Archiving & Compression

Do I need to archive file or compress file i.e to make a file size smaller.

Archiving & Compression:

Q1. What is Archiving?

Archiving means that you take 10 files and combine them into one file, with no difference in size. If you start with 10 100KB files and archive them, the resulting single file is 1000KB. On the other hand, if you compress those 10 files, you might find that the resulting files range from only a few kilobytes to close to the original size of 100KB, depending upon the original file type.

Q2. What are the different types of archive and compression formats?

The popular archive and compression formats are zip, gzip, bzip2, and tar

Zip

zip is probably the world’s most widely used format. That’s because of its almost universal use on Windows, but zip and unzip are well supported among all major (and most minor) operating systems

Gzip

gzip was designed as an open-source replacement for an older Unix program, compress. It’s found on virtually every Unix-based system in the world, including Linux and Mac OS X, but it is much less common on Windows. If you’re sending files back and forth to users of Unix-based machines, gzip is a safe choice.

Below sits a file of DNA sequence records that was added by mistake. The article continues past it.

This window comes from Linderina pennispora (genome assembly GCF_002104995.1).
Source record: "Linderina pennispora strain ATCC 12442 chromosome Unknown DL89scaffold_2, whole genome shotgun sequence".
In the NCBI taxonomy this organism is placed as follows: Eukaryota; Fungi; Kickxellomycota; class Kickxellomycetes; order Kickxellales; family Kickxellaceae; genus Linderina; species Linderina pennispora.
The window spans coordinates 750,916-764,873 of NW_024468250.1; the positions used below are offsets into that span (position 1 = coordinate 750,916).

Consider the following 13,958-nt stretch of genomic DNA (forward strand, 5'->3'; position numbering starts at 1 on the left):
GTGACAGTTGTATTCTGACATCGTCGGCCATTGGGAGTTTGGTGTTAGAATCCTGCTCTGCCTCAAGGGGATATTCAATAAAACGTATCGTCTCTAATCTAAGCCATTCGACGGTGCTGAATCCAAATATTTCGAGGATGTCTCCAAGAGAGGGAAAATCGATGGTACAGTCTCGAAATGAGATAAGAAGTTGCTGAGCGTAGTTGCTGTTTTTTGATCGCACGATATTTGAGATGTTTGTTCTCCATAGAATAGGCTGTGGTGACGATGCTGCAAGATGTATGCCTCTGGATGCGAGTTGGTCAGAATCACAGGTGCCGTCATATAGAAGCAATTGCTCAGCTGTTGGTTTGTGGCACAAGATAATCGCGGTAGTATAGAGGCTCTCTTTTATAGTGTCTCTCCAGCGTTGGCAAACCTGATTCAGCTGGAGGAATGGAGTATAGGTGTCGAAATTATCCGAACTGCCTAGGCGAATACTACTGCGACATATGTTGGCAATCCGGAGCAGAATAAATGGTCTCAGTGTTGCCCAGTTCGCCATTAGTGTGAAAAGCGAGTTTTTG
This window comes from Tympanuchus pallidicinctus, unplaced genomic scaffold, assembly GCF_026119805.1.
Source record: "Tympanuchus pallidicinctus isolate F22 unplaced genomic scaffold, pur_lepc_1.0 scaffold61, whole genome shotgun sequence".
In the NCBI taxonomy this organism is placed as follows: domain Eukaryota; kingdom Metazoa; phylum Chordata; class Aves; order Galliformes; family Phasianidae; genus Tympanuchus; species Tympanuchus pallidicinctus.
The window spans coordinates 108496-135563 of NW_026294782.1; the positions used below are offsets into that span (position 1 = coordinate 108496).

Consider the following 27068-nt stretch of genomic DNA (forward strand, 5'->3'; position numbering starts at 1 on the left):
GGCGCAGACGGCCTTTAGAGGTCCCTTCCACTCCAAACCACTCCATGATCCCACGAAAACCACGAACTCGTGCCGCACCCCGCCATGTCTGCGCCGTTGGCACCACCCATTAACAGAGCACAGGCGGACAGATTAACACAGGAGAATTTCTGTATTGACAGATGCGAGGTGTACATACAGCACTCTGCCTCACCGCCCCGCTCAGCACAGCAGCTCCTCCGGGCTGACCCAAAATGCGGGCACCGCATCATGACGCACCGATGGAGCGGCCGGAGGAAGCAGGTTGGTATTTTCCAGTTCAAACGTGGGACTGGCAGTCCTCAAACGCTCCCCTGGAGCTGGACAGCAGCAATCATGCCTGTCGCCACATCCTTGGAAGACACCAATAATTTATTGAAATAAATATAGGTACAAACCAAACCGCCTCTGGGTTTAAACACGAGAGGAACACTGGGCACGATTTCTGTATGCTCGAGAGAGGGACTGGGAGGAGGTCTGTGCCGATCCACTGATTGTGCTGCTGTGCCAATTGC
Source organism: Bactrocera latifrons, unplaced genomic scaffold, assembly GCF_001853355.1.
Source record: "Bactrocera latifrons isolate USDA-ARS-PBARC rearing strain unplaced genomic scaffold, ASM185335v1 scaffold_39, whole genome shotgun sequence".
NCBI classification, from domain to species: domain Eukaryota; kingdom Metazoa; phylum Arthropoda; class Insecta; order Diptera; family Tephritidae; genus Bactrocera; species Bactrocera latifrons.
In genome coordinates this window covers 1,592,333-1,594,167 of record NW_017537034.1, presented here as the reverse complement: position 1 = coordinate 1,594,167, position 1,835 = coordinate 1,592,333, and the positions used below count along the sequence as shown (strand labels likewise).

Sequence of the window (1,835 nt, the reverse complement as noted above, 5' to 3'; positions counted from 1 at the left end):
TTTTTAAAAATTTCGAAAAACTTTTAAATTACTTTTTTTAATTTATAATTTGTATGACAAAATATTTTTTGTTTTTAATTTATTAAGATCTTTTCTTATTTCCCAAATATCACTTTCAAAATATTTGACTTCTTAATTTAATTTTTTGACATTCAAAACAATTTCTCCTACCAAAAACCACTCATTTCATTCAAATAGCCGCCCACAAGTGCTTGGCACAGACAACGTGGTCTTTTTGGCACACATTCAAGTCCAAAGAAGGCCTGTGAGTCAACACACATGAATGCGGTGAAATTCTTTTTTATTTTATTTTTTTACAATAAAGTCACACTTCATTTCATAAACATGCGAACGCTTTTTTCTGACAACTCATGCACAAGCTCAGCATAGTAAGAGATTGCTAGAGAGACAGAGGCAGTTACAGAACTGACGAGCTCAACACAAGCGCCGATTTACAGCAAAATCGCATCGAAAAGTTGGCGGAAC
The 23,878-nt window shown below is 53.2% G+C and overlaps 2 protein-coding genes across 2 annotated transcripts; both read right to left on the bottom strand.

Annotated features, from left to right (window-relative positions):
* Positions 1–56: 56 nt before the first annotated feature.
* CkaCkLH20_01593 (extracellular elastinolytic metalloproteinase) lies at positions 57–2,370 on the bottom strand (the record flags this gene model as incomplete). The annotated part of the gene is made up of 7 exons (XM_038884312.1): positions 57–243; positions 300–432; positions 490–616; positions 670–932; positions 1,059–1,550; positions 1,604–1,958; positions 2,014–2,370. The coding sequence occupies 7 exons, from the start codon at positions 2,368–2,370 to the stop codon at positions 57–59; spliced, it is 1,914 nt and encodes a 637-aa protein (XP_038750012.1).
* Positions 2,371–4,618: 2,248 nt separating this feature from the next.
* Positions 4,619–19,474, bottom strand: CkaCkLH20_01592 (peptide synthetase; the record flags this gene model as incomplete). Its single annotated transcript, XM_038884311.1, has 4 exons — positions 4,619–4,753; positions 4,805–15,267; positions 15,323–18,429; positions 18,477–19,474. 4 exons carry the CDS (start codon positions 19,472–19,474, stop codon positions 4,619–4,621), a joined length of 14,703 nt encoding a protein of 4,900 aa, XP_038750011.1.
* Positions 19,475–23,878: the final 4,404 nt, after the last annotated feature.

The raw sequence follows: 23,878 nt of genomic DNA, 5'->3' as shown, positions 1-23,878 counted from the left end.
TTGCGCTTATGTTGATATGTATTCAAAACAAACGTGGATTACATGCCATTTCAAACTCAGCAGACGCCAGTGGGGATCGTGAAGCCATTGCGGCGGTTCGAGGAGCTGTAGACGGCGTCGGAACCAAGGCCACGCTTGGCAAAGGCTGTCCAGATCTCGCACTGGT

Bzip2

The bzip2 command is the new kid on the block. Designed to supersede gzip, bzip2 creates smaller files, but at the cost of speed. That said, computers are so fast nowadays that most users won’t notice much of a difference between the times it takes gzip or bzip2 to compress a group of files.

Practical

zip both archives and compresses files, thus making it great for sending multiple files as email attachments, backing up items, or for saving disk space.

Create

$mkdir -p /opt/test/zip_dir;cd /opt/test/zip_dir

Append man pages to a file

$man ls > file-ls;cat /etc/fstab > file-fstab;cat /root/anaconda.cfg >

file-anaconda

$ls -lh

$ls -al

Zip the files to man-file.zip

$zip man-file.zip *

$ls -lF

$ man ls > file-ls.txt;cat /etc/fstab > file.txt;cat /root/anaconda.cfg >

file-anaconda.txt;man fdisk > file1.cfg;man fstab > fstab.cfg;man man >

man.cfg

Try compressing the files created using zip and verify the size of moby.zip

files

 

$zip -0 moby.zip1 *.txt

$ls -l

$zip -1 moby.zip2 *.cfg

$ls -l

$zip -9 moby.zip3 *.cfg

$ls -l

You can also try

$alias zip=’zip -9′

Create backup dir under mnt $mkdir/mnt/backup

Copy /opt/test contents with rsync

$rsync -parv/opt/test/* /mnt/backup/

Exclude moby.zip under /mnt/backup and create backup.zip under /usr/local/

$zip -r /usrlocal/backup.zip /mnt/backup -x “/mnt/backup/zip_dir/moby.zip1”

Change dir to /usr/local by pushd cmd (man pushd)

$pushd /usr/local/

Q3. Give an example of password protected zip?

Try Password protected zip

$ zip -P 12345678 backup.zip *.txt

$ zip -e backup.zip *.txt

 

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